Interference affecting immune complex separation

To help separate the reagent Abs from the reaction mixture, the streptavidin–biotin interaction is a rapid, efficient, and convenient method. The biotinylated Ab or Ag is separated on a streptavidin-linked solid phase, and this method has been widely adopted by many manufacturers. Any interferent that prevents the separation of immune complexes, will affect this interaction and potentially disturb multiple immunoassays. Either biotin or anti-streptavidin Abs (ASA) can be involved in the mechanism of this type of interference.

The biotin problem

Biotin interference has been recognized for decades, but only in the context of rare hereditary metabolic disorders [89]. However, in the last four years, the combination of the widespread use of streptavidin-biotin technology, and the more frequent therapeutic or non-therapeutic use of supraphysiological doses of biotin have led to numerous reports of erroneous hormone- and non-hormone immunoassay results [90-93]. Biotin can inhibit immune complex separation, leading to opposite erroneous results of falsely elevated or depressed hormone concentrations in competitive or sandwich immunoassays, respectively, using techniques involving streptavidin-biotin separation [90, 92, 94]. This bidirectional behavior with opposite effects may mimic an endogenous endocrine pathological condition, representing a special challenge for endocrinology assays: results seemingly consistent with a biochemical diagnosis of hyperthyroidism can be obtained indicating a “perfect storm” [falsely elevated concentrations of FT4, free T3 (FT3), anti-TSH receptor Ab, and falsely lowered TSH concentration] [91, 92]. Vitamin D intoxication, testosterone-producing tumors, hyperandrogenism, hypercorticism, or PTH suppression have also been reported as “fake news” related to high biotin intake [95-100]. Conversely, some real endocrine disorders, including primary hypothyroidism, may be missed because of biotin distortion of the assays lowering the elevated TSH concentration [89, 101, 102].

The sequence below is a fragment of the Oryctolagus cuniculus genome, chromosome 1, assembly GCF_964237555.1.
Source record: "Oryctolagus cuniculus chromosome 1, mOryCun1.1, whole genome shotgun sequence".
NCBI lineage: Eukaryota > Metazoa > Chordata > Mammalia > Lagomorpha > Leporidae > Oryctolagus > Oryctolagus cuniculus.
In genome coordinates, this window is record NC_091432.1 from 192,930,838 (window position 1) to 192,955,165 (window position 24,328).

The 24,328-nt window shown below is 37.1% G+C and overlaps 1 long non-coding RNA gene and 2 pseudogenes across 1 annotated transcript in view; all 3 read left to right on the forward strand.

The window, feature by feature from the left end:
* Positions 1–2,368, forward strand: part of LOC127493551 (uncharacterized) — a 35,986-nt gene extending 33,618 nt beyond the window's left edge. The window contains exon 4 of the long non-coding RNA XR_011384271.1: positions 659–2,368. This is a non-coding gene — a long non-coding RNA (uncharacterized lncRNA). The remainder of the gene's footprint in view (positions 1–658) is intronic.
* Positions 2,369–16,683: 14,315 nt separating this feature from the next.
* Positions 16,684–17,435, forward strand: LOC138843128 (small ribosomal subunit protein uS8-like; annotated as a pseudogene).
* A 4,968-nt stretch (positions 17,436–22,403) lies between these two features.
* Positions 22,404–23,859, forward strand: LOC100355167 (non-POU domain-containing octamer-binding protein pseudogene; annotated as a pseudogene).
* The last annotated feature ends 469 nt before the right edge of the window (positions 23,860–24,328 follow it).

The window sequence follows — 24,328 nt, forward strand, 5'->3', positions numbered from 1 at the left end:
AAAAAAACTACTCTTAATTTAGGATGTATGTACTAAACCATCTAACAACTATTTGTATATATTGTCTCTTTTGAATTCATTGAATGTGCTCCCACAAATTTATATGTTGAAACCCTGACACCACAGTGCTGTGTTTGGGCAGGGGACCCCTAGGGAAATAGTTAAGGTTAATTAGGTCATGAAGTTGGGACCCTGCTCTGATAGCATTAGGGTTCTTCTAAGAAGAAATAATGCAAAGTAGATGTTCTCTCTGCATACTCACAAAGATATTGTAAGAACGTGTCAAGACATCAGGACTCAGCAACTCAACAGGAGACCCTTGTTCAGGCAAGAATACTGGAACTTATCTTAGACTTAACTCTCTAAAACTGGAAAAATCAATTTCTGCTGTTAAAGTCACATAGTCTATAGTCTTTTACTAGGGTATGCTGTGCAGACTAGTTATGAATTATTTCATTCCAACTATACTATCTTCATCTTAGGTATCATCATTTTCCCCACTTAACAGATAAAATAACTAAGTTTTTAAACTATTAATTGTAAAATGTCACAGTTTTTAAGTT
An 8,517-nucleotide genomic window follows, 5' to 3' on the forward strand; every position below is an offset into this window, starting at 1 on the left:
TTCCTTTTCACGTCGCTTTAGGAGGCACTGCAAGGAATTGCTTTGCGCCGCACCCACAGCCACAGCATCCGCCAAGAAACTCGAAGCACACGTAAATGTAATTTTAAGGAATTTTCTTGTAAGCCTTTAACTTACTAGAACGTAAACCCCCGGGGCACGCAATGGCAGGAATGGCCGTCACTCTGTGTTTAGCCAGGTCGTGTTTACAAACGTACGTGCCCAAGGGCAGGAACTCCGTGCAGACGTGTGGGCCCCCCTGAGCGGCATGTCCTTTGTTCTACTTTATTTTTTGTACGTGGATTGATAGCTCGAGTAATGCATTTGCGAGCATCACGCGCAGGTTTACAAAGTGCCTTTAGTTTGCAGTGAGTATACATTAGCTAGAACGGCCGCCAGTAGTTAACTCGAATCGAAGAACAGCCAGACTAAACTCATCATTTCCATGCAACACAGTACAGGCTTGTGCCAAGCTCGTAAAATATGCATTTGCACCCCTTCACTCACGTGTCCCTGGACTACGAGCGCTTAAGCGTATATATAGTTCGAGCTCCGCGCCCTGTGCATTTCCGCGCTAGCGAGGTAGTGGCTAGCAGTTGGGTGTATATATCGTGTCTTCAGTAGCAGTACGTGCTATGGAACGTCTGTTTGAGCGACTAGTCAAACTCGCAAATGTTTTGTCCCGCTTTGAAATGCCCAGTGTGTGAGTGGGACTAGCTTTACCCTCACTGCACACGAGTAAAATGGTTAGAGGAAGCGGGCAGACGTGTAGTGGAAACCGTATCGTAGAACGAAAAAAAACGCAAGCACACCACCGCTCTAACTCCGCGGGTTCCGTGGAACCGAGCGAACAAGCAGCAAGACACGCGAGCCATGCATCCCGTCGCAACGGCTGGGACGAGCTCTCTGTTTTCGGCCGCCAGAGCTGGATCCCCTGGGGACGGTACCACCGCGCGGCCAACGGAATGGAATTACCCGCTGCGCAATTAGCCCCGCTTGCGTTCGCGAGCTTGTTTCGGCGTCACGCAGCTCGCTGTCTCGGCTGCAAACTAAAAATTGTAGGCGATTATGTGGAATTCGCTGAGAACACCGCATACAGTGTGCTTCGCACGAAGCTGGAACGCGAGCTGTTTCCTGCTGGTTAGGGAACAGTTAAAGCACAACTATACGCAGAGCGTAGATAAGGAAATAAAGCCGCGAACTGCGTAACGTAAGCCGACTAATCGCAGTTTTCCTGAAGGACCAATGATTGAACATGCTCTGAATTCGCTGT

Biotin therapy can be prescribed in dermatology for the treatment of various hair, nail, and skin disorders [103]. However, there is limited clinical evidence on its efficiency, except in biotin deficiency, which is a very rare situation since biotin recommended intake of 30 μg/day is easily obtained from a normal, balanced diet [104]. Over-the-counter biotin supplements with moderately high doses (1–30 mg/day) are widely available and are now glamorized by popular media. Despite limited benefits for the treatment of hair loss or skin and nail health, the popularity of biotin appears to be important [105]. Most patients fail to mention taking this supplement to their physician, because it is not seen as a “real treatment,” and some patients are not aware of the composition of the dietary supplement. Since February 2019, the European Medicines Agency imposed including a warning message concerning the risk of erroneous laboratory results, which must accompany any biotin supplements containing biotin dose higher than 150 μg (popular vitamin cocktails, containing the usual 30 μg recommended daily intake, will not induce any in vitro laboratory distortion with any assay) [106]. The worldwide prevalence of high-biotin supplement use is not well-known but seems to be country-dependent. Some studies have evaluated the biotin concentration in patient samples from different countries. A study quantifying biotin in plasma samples from emergency department patients in the USA showed that 7.4% of samples had a biotin concentration at or above 10 ng/mL (considering a low threshold, above which interference will occur for the most sensitive immunoassays) [107]. In Australia, 0.8% (4/490) of patients sampled presented with a biotin concentration above 10 ng/mL, whereas in the Netherlands, this percentage was estimated to be 0.2% [108, 109]. In the UK, no patients presented with a biotin concentration above 2.5 ng/mL in a group of 524 patients examined in 2020 [110].